Sunday, July 4, 2010

Declaration of Tears / Trail of Independence

In the autumn of 2006, I had taken a job in Hopkinsville, a very small town in Southern Kentucky which lies along the route of The Trail of Tears. There's the National Trail of Tears Motor Route and Trail of Tears Park... kinda freaky stuff. As I walked and drove around the first few months in town, I kept getting visuals of blood-soaked soil under the asphalt and sidewalks and buildings. The typical modes of "memorializing" such a sad and terrible incident in human history (classic genocide) kinda put my head in a spin. At the time, I was trying to be very active politically and I wanted to memorialize the Native American culture in a way that didn't "use" them for a lack of a better term. I didn't want to represent them in a work for my OWN agendas or opinions (which even I'll admit are often extreme).

The Bush years really took their tole on me as a young politically-minded person. Bush is kinda like our Nixon, just a very very dumbed down version with a few false flag operations going on under his nose. A good friend of ours, Debbie Bohen, held candle-light vigils locally in Clarksville, TN (bordering Ft. Campbell, KY home of the 101st Airborne Division of the U.S. Army) every week for years during the (ongoing) U.S. invasion of Iraq. Debbie's bravery has always touched me from the moment I met her (thanks to an art exhibit I curated with Miranda Herrick at Alter Gallery). Debbie had these huge hand-made displays which tallied the numbers of Iraqi Citizens and American Troops wounded and killed which were updated every time you saw her. We put this display outside a few art exhibits around the time... and I have to say it makes your palms sweat to stand next to them in a military town with yellow ribbons on every other SUV and truck barreling down University Ave right past you. That summer before I moved to Hopkinsville, Debbie was handing out pocket-sized copies of the Declaration of Independence and The Bill of Rights at one of our political exhibits, We the People, at The Icehouse Cafe. We had a voter registration drive that day with Chris Lugo, the Green Party candidate addressing the audience. Looking back, it was one of the best exhibits I've curated.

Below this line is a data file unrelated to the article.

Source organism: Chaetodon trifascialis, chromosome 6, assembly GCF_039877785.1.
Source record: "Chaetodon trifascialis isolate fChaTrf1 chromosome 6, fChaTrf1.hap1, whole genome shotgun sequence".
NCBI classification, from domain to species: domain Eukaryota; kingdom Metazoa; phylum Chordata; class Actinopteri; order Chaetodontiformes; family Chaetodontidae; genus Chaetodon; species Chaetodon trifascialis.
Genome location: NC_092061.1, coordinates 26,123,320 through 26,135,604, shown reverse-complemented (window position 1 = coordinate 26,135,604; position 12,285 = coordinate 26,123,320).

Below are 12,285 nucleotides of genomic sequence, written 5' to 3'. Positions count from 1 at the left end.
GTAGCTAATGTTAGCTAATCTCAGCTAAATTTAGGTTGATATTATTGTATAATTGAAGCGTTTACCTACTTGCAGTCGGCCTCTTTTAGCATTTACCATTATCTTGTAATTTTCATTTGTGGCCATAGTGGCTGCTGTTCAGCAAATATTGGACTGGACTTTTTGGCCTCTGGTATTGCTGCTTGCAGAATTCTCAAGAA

Some months later, moved into a new (new to me... verrrrrrry old in reality) house in Hoptown, I was at the drawing table and running through my head what to process onto paper. My wandering mind took my nose into that pocket-sized Declaration of Independence. I read a few pages and began getting visuals again. Like a bolt of lightning (that's how all the good ideas come), the idea came to me to memorialize the Native American culture by drawing inspiration from their art! A few weeks later after a few trips to the library, I had researched much of the Native arts including Kachina dolls, masks, and totem poles. These works translated onto the pages of my copy of the Declaration of Independence. All the works are very small (pages are around five inches tall). I used purple ink for my outlines to avoid interfering with or destroying original text on the pages.


  1. I totally like your Trail of Tears Artwork, I am of Native American decent. Keep up the good works, I love Artwork of all kinds,especially from the heart like yours is.

  2. Thank you so much for all of our wonderful feedback. This was a very important series for me.


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